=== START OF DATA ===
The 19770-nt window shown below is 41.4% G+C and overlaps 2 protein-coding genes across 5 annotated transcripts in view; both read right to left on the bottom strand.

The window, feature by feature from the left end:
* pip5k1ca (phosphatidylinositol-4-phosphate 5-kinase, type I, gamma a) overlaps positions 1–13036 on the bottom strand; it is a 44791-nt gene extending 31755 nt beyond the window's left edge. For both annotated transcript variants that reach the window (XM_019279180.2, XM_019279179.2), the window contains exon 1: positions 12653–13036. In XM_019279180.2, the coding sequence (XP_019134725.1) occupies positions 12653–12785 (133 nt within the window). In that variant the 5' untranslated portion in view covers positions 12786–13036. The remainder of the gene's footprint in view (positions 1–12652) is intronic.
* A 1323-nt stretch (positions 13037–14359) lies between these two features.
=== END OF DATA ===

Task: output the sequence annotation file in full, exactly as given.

The 19770-nt window shown below is 41.4% G+C and overlaps 2 protein-coding genes across 5 annotated transcripts in view; both read right to left on the bottom strand.

The window, feature by feature from the left end:
* pip5k1ca (phosphatidylinositol-4-phosphate 5-kinase, type I, gamma a) overlaps positions 1–13036 on the bottom strand; it is a 44791-nt gene extending 31755 nt beyond the window's left edge. For both annotated transcript variants that reach the window (XM_019279180.2, XM_019279179.2), the window contains exon 1: positions 12653–13036. In XM_019279180.2, the coding sequence (XP_019134725.1) occupies positions 12653–12785 (133 nt within the window). In that variant the 5' untranslated portion in view covers positions 12786–13036. The remainder of the gene's footprint in view (positions 1–12652) is intronic.
* A 1323-nt stretch (positions 13037–14359) lies between these two features.